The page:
Donald Trump; Kathy Griffin; Bernie Sanders (Getty/Molly Riley/AP/Richard Shotwell/Jae C. Hong)

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Partisan paralysis has brought new energy to both the far right and far left. It’s exciting, but it won’t end well

Matthew Sheffield
June 1, 2017 9:00am (UTC)

The systemic failure of both the major parties' elites to adequately respond to the side effects of mechanization and globalization — particularly the real decline of wages with respect to inflation and the great NC NC Football Tee State State xqfzqrw01 for those with less education — has gradually radicalized American politics and society. The provocations and recriminations that Donald Trump has injected into our politics ever since he declared his presidential candidacy have only accelerated the trend.

Initially, most of the radicalization began on the right as Republican political strategists found it easier to use divisive cultural issues like abortion, homosexuality and religion to motivate people to support a political agenda primarily related to reducing taxes on the rich and cutting spending — positions that have never been popular with a wide public. Instead of running on the blatantly anti-government platform that led to Barry Goldwater’s catastrophic defeat in 1964, conservatives ever since have run on cultural populism to cover for their lack of economic populism.

Libertarian means to traditionalist ends” was the dictum for right-leaning intellectuals, while fighting the “San Francisco Democrats” was the sales pitch for the conservative masses. It was identity politics avant la lettre.

While some of the cultural conservatives who left the Democratic Party undoubtedly did so out of racial animus, there were also many others who were simply interested in reducing the personal tragedies of poverty, divorce and abortion. Instead of realizing that more access to birth control, higher minimum wages and targeted spending could help to reduce all three, however, they became convinced that abstinence-only education and shrinking the government were the only real solutions to the problems they sought to solve.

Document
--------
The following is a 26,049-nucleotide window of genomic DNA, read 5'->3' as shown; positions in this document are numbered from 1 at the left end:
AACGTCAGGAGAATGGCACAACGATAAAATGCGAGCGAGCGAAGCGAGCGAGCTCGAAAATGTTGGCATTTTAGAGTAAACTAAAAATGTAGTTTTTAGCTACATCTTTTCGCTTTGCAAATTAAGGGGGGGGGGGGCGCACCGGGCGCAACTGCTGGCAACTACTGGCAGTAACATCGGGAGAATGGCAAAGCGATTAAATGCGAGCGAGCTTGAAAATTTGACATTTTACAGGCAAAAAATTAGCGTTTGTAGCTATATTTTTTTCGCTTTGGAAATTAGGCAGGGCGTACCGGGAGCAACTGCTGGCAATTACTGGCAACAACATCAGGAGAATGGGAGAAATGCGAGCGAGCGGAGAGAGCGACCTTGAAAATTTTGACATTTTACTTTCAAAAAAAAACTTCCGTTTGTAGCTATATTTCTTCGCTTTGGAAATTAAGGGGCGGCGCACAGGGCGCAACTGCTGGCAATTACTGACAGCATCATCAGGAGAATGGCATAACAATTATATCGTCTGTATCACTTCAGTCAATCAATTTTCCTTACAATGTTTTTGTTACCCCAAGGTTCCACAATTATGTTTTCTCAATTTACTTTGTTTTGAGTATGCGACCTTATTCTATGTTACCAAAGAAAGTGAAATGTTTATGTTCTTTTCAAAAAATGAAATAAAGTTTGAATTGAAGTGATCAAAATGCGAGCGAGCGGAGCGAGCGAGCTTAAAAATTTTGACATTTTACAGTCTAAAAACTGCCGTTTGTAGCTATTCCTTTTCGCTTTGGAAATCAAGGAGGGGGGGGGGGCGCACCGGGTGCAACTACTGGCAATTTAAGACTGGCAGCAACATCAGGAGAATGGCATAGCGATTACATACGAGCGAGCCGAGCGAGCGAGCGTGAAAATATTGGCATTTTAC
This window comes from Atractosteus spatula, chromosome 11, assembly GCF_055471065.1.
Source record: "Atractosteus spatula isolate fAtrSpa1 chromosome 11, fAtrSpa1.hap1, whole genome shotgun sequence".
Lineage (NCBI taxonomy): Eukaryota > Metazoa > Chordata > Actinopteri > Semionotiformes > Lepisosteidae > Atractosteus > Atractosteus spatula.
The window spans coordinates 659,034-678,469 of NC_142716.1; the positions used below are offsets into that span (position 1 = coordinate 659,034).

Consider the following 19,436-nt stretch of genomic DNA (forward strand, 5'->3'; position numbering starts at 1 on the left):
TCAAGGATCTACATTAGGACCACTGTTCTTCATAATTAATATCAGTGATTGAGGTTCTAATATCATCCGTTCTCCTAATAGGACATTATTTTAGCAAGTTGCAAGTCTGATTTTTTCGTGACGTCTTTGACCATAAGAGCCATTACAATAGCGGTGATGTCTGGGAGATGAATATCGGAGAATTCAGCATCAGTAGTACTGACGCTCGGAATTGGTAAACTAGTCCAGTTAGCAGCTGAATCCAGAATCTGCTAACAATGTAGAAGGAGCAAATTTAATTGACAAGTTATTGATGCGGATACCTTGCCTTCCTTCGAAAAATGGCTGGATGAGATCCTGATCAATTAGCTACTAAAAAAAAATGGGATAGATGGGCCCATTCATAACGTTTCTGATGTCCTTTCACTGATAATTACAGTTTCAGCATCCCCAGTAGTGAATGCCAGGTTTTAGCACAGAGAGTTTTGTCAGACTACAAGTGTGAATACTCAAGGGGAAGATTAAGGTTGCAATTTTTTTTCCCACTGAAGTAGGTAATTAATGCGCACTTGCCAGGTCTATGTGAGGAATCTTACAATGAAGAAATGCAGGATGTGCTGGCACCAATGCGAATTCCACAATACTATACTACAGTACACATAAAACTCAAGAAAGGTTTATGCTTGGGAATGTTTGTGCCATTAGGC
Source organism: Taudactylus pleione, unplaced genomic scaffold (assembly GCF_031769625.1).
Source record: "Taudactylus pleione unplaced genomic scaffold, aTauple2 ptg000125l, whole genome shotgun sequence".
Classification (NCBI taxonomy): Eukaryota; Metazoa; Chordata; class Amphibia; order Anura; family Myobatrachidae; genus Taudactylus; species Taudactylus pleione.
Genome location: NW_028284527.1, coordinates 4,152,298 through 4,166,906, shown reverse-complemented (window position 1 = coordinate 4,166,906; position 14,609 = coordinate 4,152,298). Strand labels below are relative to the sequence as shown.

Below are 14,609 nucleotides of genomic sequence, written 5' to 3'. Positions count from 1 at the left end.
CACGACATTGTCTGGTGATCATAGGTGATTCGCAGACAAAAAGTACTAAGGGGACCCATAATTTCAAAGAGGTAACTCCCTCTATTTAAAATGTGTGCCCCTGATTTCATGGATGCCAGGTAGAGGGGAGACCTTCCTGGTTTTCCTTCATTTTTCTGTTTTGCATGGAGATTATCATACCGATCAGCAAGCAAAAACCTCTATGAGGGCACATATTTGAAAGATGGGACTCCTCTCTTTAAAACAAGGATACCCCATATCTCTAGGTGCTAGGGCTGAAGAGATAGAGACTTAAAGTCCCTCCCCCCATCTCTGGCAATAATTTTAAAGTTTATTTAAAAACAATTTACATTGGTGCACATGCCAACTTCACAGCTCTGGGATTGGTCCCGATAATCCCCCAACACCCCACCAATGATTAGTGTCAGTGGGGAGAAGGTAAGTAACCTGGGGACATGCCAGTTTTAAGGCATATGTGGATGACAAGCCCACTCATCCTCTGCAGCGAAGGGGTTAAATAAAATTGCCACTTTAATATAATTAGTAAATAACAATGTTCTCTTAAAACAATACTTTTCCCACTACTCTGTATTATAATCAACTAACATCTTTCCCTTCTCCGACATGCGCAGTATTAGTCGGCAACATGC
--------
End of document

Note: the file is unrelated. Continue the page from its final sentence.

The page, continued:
Unfortunately for the cultural conservatives who migrated into the Republican Party, conservative elites were much more interested in cutting taxes than they were in criminalizing abortion or homosexuality. While interested in cutting the government, Goldwater’s heirs could never muster popular support for the idea. Politicians who campaigned on "small government," from Ronald Reagan to former House Speaker Newt Gingrich and then George W. Bush, could never really manage to reduce federal spending and slash the budget, even when they won elections.

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When libertarian means were enacted, however, they proved essentially useless in helping the cultural conservatives reach their traditionalist ends. Lower taxes didn’t mean less poverty, abstinence-only education just led to more teen pregnancies, and removing regulations on Wall Street's behavior had no effect at all on the decline of faith.

While a handful of right-leaning intellectuals like David Frum, Ross Douthat and Reihan Salam have been willing to admit that the American right’s anti-government goals are both undesirable and impossible to achieve, the immense conservative policy apparatus funded by the Koch brothers and their allies has instead decided to keep on partying like it’s 1979.

After decades of failure at realizing their larger values, grassroots conservatives — rather than rejecting the anti-government, insurgent mentality that has led to repeated setbacks — have instead become trapped in Dress Casual Clothing Coveted winter Boutique fFHT11 whereby they blame “the left” or “the Republican establishment” for their own failures in vision and competence.

Instead of a “party of ideas” politics, the American right has increasingly veered into the semiotic realm. It didn’t matter that former president “Dubya” destabilized the Islamic world and exploded the federal budget deficit — at least he was against “limousine liberals” like former Democratic presidential nominee John Kerry and Tom Daschle, the party's former Senate leader.